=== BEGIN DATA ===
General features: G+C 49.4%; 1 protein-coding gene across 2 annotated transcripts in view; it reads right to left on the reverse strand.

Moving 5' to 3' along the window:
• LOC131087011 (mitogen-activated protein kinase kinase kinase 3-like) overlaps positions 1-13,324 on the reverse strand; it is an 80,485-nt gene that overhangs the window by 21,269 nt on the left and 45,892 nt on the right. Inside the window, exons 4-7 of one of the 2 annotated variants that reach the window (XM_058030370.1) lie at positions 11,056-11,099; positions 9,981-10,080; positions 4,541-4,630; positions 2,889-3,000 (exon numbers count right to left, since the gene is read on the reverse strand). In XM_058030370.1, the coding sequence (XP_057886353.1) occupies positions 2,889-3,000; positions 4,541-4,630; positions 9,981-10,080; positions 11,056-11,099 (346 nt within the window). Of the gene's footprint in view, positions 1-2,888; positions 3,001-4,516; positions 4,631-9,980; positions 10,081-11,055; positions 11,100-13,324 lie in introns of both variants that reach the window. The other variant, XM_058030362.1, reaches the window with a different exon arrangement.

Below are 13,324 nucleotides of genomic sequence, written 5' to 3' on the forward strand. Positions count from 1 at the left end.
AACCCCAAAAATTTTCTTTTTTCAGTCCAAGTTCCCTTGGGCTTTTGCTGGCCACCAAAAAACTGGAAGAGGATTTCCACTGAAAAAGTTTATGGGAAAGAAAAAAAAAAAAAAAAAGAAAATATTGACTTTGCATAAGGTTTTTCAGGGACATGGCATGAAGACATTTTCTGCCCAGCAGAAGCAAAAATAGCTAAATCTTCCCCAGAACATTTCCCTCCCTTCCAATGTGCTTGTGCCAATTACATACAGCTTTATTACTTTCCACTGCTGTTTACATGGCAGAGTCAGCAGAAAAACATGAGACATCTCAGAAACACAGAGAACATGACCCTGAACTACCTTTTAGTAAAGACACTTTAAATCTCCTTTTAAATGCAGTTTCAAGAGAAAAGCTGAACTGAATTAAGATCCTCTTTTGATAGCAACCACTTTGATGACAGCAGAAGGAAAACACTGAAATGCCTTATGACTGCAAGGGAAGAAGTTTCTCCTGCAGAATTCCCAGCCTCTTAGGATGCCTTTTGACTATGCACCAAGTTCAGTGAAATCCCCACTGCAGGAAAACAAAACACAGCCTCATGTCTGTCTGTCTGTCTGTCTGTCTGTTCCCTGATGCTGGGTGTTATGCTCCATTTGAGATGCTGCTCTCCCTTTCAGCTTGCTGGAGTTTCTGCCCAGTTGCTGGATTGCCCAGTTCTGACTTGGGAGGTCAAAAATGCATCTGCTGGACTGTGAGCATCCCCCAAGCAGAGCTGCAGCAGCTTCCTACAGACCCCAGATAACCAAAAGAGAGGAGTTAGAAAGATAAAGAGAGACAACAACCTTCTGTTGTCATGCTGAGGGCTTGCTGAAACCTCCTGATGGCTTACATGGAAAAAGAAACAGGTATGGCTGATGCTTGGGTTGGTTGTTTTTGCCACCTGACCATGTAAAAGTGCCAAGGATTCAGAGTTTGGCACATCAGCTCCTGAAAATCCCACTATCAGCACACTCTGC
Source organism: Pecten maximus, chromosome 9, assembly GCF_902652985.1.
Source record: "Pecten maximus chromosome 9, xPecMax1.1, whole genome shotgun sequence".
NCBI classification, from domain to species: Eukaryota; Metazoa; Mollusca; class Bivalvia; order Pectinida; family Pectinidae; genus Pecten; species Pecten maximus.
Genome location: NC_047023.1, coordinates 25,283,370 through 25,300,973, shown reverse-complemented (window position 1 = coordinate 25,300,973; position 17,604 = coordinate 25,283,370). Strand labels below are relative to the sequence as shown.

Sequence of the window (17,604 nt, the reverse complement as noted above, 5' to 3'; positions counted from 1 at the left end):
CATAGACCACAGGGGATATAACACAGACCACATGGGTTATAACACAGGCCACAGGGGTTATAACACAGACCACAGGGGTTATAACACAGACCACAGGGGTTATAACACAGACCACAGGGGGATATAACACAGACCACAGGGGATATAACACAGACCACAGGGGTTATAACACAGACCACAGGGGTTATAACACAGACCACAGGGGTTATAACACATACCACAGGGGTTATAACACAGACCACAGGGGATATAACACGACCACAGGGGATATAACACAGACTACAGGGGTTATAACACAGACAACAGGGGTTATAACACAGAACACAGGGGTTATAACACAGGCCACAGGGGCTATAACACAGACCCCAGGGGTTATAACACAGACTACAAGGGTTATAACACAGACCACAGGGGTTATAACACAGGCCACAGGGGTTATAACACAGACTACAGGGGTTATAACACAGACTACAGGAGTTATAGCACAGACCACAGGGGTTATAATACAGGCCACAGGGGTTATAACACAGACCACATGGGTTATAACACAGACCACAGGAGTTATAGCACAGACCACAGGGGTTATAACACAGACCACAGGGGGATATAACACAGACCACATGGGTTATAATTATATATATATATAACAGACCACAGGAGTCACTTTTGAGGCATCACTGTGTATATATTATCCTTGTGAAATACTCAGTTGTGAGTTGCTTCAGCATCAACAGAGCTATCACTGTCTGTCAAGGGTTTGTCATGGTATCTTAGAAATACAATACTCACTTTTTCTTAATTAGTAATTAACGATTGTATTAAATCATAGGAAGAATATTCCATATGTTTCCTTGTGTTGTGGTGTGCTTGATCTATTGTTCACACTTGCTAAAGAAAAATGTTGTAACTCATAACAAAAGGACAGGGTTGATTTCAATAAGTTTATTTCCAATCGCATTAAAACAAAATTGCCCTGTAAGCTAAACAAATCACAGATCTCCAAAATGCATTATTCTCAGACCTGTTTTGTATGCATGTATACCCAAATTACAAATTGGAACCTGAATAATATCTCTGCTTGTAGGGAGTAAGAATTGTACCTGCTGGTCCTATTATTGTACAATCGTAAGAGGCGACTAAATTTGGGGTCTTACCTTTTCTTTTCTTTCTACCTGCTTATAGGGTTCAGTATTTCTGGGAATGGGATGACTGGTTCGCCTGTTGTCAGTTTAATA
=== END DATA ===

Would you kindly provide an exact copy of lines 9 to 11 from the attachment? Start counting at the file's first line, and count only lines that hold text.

Genome location: NC_047023.1, coordinates 25,283,370 through 25,300,973, shown reverse-complemented (window position 1 = coordinate 25,300,973; position 17,604 = coordinate 25,283,370). Strand labels below are relative to the sequence as shown.

Sequence of the window (17,604 nt, the reverse complement as noted above, 5' to 3'; positions counted from 1 at the left end):
CATAGACCACAGGGGATATAACACAGACCACATGGGTTATAACACAGGCCACAGGGGTTATAACACAGACCACAGGGGTTATAACACAGACCACAGGGGTTATAACACAGACCACAGGGGGATATAACACAGACCACAGGGGATATAACACAGACCACAGGGGTTATAACACAGACCACAGGGGTTATAACACAGACCACAGGGGTTATAACACATACCACAGGGGTTATAACACAGACCACAGGGGATATAACACGACCACAGGGGATATAACACAGACTACAGGGGTTATAACACAGACAACAGGGGTTATAACACAGAACACAGGGGTTATAACACAGGCCACAGGGGCTATAACACAGACCCCAGGGGTTATAACACAGACTACAAGGGTTATAACACAGACCACAGGGGTTATAACACAGGCCACAGGGGTTATAACACAGACTACAGGGGTTATAACACAGACTACAGGAGTTATAGCACAGACCACAGGGGTTATAATACAGGCCACAGGGGTTATAACACAGACCACATGGGTTATAACACAGACCACAGGAGTTATAGCACAGACCACAGGGGTTATAACACAGACCACAGGGGGATATAACACAGACCACATGGGTTATAATTATATATATATATAACAGACCACAGGAGTCACTTTTGAGGCATCACTGTGTATATATTATCCTTGTGAAATACTCAGTTGTGAGTTGCTTCAGCATCAACAGAGCTATCACTGTCTGTCAAGGGTTTGTCATGGTATCTTAGAAATACAATACTCACTTTTTCTTAATTAGTAATTAACGATTGTATTAAATCATAGGAAGAATATTCCATATGTTTCCTTGTGTTGTGGTGTGCTTGATCTATTGTTCACACTTGCTAAAGAAAAATGTTGTAACTCATAACAAAAGGACAGGGTTGATTTCAATAAGTTTATTTCCAATCGCATTAAAACAAAATTGCCCTGTAAGCTAAACAAATCACAGATCTCCAAAATGCATTATTCTCAGACCTGTTTTGTATGCATGTATACCCAAATTACAAATTGGAACCTGAATAATATCTCTGCTTGTAGGGAGTAAGAATTGTACCTGCTGGTCCTATTATTGTACAATCGTAAGAGGCGACTAAATTTGGGGTCTTACCTTTTCTTTTCTTTCTACCTGCTTATAGGGTTCAGTATTTCTGGGAATGGGATGACTGGTTCGCCTGTTGTCAGTTTAATA